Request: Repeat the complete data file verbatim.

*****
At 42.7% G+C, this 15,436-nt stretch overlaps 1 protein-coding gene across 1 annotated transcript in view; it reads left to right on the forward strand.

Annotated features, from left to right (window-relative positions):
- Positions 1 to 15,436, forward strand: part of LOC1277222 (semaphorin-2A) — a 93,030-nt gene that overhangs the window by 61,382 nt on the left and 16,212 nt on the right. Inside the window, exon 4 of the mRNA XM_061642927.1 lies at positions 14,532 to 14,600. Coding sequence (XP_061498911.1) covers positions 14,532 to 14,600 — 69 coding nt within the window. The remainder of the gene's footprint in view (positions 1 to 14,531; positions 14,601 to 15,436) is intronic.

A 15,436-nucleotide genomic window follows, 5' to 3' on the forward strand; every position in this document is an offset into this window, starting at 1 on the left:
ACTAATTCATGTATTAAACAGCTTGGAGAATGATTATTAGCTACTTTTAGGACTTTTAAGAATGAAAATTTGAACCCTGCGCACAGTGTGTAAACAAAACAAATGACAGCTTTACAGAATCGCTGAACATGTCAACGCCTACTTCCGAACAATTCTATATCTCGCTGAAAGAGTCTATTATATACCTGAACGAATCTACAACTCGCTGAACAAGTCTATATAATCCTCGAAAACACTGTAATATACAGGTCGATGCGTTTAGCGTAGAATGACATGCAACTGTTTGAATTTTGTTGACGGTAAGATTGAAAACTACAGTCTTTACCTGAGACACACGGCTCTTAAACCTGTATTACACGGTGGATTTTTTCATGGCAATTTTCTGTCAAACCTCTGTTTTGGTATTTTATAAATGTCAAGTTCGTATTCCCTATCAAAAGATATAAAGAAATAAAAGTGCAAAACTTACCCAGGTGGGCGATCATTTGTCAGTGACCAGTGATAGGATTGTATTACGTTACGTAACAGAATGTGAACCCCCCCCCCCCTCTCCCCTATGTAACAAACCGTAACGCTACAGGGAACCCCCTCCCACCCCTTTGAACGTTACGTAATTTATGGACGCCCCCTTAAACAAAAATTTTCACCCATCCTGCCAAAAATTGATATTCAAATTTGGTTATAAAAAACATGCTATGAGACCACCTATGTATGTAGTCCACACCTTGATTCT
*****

At 42.7% G+C, this 15,436-nt stretch overlaps 1 protein-coding gene across 1 annotated transcript in view; it reads left to right on the forward strand.

Annotated features, from left to right (window-relative positions):
- Positions 1 to 15,436, forward strand: part of LOC1277222 (semaphorin-2A) — a 93,030-nt gene that overhangs the window by 61,382 nt on the left and 16,212 nt on the right. Inside the window, exon 4 of the mRNA XM_061642927.1 lies at positions 14,532 to 14,600. Coding sequence (XP_061498911.1) covers positions 14,532 to 14,600 — 69 coding nt within the window. The remainder of the gene's footprint in view (positions 1 to 14,531; positions 14,601 to 15,436) is intronic.

A 15,436-nucleotide genomic window follows, 5' to 3' on the forward strand; every position in this document is an offset into this window, starting at 1 on the left:
ACTAATTCATGTATTAAACAGCTTGGAGAATGATTATTAGCTACTTTTAGGACTTTTAAGAATGAAAATTTGAACCCTGCGCACAGTGTGTAAACAAAACAAATGACAGCTTTACAGAATCGCTGAACATGTCAACGCCTACTTCCGAACAATTCTATATCTCGCTGAAAGAGTCTATTATATACCTGAACGAATCTACAACTCGCTGAACAAGTCTATATAATCCTCGAAAACACTGTAATATACAGGTCGATGCGTTTAGCGTAGAATGACATGCAACTGTTTGAATTTTGTTGACGGTAAGATTGAAAACTACAGTCTTTACCTGAGACACACGGCTCTTAAACCTGTATTACACGGTGGATTTTTTCATGGCAATTTTCTGTCAAACCTCTGTTTTGGTATTTTATAAATGTCAAGTTCGTATTCCCTATCAAAAGATATAAAGAAATAAAAGTGCAAAACTTACCCAGGTGGGCGATCATTTGTCAGTGACCAGTGATAGGATTGTATTACGTTACGTAACAGAATGTGAACCCCCCCCCCCCTCTCCCCTATGTAACAAACCGTAACGCTACAGGGAACCCCCTCCCACCCCTTTGAACGTTACGTAATTTATGGACGCCCCCTTAAACAAAAATTTTCACCCATCCTGCCAAAAATTGATATTCAAATTTGGTTATAAAAAACATGCTATGAGACCACCTATGTATGTAGTCCACACCTTGATTCT